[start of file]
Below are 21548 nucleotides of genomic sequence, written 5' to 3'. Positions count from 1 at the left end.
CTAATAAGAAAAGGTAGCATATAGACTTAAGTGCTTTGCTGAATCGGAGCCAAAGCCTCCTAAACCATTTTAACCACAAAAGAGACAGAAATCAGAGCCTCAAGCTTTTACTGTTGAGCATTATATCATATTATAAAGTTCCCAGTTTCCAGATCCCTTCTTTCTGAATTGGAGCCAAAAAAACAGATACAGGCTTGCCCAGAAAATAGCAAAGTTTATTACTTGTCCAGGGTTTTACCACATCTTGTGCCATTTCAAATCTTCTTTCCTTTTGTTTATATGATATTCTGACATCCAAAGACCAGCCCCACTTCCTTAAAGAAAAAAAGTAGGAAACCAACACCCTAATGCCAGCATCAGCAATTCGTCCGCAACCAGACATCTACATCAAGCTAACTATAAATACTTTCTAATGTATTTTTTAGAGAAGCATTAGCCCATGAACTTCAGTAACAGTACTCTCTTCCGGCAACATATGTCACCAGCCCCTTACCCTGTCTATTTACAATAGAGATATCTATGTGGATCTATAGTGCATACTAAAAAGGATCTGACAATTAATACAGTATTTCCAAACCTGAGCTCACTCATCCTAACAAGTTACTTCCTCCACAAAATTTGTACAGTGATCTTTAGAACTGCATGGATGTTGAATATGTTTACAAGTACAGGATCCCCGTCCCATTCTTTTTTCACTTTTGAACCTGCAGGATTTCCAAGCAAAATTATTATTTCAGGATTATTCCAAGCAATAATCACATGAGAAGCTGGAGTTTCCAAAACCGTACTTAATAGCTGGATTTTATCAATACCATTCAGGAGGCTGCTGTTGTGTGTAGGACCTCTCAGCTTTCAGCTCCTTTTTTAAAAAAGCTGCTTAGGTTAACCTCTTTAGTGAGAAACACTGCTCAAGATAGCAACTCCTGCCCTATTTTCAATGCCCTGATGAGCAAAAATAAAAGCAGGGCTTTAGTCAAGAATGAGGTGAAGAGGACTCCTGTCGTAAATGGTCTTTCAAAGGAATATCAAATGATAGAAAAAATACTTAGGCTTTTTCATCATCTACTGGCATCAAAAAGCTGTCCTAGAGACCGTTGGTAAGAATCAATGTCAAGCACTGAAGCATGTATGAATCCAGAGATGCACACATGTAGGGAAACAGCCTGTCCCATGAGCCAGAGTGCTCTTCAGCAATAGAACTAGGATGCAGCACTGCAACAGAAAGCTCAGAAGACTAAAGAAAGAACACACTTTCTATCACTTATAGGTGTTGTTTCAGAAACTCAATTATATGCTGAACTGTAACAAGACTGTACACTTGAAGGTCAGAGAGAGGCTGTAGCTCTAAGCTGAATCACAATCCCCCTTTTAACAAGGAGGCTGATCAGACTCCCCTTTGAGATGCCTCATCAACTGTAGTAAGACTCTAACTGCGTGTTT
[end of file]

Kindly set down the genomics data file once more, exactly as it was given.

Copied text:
Below are 21548 nucleotides of genomic sequence, written 5' to 3'. Positions count from 1 at the left end.
CTAATAAGAAAAGGTAGCATATAGACTTAAGTGCTTTGCTGAATCGGAGCCAAAGCCTCCTAAACCATTTTAACCACAAAAGAGACAGAAATCAGAGCCTCAAGCTTTTACTGTTGAGCATTATATCATATTATAAAGTTCCCAGTTTCCAGATCCCTTCTTTCTGAATTGGAGCCAAAAAAACAGATACAGGCTTGCCCAGAAAATAGCAAAGTTTATTACTTGTCCAGGGTTTTACCACATCTTGTGCCATTTCAAATCTTCTTTCCTTTTGTTTATATGATATTCTGACATCCAAAGACCAGCCCCACTTCCTTAAAGAAAAAAAGTAGGAAACCAACACCCTAATGCCAGCATCAGCAATTCGTCCGCAACCAGACATCTACATCAAGCTAACTATAAATACTTTCTAATGTATTTTTTAGAGAAGCATTAGCCCATGAACTTCAGTAACAGTACTCTCTTCCGGCAACATATGTCACCAGCCCCTTACCCTGTCTATTTACAATAGAGATATCTATGTGGATCTATAGTGCATACTAAAAAGGATCTGACAATTAATACAGTATTTCCAAACCTGAGCTCACTCATCCTAACAAGTTACTTCCTCCACAAAATTTGTACAGTGATCTTTAGAACTGCATGGATGTTGAATATGTTTACAAGTACAGGATCCCCGTCCCATTCTTTTTTCACTTTTGAACCTGCAGGATTTCCAAGCAAAATTATTATTTCAGGATTATTCCAAGCAATAATCACATGAGAAGCTGGAGTTTCCAAAACCGTACTTAATAGCTGGATTTTATCAATACCATTCAGGAGGCTGCTGTTGTGTGTAGGACCTCTCAGCTTTCAGCTCCTTTTTTAAAAAAGCTGCTTAGGTTAACCTCTTTAGTGAGAAACACTGCTCAAGATAGCAACTCCTGCCCTATTTTCAATGCCCTGATGAGCAAAAATAAAAGCAGGGCTTTAGTCAAGAATGAGGTGAAGAGGACTCCTGTCGTAAATGGTCTTTCAAAGGAATATCAAATGATAGAAAAAATACTTAGGCTTTTTCATCATCTACTGGCATCAAAAAGCTGTCCTAGAGACCGTTGGTAAGAATCAATGTCAAGCACTGAAGCATGTATGAATCCAGAGATGCACACATGTAGGGAAACAGCCTGTCCCATGAGCCAGAGTGCTCTTCAGCAATAGAACTAGGATGCAGCACTGCAACAGAAAGCTCAGAAGACTAAAGAAAGAACACACTTTCTATCACTTATAGGTGTTGTTTCAGAAACTCAATTATATGCTGAACTGTAACAAGACTGTACACTTGAAGGTCAGAGAGAGGCTGTAGCTCTAAGCTGAATCACAATCCCCCTTTTAACAAGGAGGCTGATCAGACTCCCCTTTGAGATGCCTCATCAACTGTAGTAAGACTCTAACTGCGTGTTT